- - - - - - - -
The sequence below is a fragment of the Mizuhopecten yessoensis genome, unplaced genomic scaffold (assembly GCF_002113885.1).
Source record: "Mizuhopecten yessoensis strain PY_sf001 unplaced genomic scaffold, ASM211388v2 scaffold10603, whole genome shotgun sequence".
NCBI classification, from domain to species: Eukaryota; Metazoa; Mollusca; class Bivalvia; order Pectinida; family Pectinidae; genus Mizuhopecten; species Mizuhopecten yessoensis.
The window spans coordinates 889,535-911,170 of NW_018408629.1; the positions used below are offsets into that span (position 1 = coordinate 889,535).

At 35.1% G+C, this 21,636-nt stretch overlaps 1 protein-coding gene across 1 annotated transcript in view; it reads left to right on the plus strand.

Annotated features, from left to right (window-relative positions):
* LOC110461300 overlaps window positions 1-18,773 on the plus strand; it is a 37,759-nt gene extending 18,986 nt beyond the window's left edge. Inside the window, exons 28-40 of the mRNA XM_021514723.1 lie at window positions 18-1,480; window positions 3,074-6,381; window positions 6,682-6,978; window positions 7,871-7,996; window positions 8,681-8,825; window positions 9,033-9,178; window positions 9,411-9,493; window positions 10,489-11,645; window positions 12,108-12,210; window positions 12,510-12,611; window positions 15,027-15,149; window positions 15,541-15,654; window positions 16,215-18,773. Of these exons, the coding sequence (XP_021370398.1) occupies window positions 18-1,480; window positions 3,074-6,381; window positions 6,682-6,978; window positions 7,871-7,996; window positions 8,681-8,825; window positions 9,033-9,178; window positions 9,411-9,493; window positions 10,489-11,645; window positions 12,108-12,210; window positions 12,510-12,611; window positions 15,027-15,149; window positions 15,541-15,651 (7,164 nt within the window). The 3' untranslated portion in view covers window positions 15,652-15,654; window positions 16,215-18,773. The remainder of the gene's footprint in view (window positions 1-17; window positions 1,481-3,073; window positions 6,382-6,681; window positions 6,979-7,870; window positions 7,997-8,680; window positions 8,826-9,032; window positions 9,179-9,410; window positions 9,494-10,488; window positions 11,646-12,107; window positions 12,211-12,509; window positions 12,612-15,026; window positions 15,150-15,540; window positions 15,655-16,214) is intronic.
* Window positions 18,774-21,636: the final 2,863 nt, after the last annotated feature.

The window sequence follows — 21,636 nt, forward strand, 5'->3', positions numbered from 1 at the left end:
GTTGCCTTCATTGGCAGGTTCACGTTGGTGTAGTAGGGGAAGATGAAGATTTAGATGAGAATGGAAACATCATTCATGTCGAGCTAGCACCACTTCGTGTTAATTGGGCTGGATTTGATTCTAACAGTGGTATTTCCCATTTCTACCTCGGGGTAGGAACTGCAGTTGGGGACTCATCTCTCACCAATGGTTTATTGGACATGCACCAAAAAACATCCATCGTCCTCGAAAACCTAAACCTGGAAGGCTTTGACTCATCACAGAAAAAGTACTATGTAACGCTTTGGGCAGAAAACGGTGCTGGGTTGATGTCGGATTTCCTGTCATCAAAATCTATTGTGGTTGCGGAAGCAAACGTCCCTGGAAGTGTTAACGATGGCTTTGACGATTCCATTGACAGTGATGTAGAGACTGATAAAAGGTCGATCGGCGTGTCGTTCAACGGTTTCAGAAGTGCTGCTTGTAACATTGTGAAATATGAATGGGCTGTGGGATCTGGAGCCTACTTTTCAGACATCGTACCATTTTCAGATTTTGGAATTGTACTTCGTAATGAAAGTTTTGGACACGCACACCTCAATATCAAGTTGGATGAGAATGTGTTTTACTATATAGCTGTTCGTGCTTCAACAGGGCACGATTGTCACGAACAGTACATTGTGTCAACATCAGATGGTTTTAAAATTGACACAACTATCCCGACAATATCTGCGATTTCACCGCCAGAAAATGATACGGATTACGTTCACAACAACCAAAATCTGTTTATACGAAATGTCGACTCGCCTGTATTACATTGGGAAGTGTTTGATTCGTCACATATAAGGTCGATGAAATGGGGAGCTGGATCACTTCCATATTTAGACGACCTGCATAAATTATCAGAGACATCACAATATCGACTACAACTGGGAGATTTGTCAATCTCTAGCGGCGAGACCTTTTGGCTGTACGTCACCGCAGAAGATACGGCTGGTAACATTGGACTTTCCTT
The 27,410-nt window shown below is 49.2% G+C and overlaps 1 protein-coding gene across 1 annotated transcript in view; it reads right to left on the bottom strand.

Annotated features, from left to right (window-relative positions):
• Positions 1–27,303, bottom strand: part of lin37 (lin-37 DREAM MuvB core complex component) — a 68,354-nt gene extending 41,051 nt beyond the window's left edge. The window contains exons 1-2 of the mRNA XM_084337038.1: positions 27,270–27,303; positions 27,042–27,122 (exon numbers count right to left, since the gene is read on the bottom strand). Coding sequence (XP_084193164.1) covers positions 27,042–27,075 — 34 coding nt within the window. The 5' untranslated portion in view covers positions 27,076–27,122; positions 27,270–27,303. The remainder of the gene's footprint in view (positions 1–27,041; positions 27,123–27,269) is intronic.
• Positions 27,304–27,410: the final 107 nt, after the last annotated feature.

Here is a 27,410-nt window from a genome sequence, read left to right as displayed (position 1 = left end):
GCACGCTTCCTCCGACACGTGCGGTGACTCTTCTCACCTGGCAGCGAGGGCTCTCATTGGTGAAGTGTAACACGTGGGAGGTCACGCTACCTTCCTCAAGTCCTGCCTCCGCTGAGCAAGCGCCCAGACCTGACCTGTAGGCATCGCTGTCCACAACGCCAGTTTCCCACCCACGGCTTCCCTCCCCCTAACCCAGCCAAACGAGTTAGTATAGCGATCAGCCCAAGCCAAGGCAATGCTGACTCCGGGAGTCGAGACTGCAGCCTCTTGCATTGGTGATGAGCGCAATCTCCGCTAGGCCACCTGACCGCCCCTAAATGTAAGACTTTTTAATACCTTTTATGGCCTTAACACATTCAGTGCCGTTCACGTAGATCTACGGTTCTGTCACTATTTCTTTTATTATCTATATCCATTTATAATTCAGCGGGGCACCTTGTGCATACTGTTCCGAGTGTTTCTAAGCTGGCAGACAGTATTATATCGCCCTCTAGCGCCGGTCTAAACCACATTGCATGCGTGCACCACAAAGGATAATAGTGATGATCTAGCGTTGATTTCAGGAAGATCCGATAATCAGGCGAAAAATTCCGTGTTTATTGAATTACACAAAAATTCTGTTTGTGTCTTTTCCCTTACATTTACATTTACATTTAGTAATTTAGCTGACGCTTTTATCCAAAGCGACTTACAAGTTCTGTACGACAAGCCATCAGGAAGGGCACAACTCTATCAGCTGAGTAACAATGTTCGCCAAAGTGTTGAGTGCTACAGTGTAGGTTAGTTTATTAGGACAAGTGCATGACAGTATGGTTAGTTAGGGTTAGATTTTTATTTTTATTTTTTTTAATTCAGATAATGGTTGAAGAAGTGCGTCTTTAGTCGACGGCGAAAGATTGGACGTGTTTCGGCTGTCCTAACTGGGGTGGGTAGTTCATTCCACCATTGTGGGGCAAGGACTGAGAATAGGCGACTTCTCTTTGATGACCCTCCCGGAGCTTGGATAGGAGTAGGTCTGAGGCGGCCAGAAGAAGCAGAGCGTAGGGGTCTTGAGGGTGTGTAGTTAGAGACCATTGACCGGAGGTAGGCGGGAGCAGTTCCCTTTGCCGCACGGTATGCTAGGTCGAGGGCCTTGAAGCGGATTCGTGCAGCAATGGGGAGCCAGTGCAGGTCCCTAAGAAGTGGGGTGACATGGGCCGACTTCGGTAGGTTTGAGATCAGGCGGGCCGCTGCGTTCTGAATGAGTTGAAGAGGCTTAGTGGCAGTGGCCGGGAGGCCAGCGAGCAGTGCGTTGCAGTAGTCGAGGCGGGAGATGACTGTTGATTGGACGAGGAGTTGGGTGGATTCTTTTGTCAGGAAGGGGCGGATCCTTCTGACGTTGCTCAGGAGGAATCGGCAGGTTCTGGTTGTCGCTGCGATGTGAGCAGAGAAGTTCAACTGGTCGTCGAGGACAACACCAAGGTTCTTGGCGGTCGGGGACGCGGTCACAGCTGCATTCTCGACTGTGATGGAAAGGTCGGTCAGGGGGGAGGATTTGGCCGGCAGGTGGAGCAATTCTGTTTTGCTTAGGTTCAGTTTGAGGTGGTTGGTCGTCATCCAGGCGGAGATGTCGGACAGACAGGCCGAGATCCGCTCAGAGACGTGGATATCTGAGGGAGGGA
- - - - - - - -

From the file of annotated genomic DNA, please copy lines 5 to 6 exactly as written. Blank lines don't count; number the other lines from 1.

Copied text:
At 35.1% G+C, this 21,636-nt stretch overlaps 1 protein-coding gene across 1 annotated transcript in view; it reads left to right on the plus strand.

Annotated features, from left to right (window-relative positions):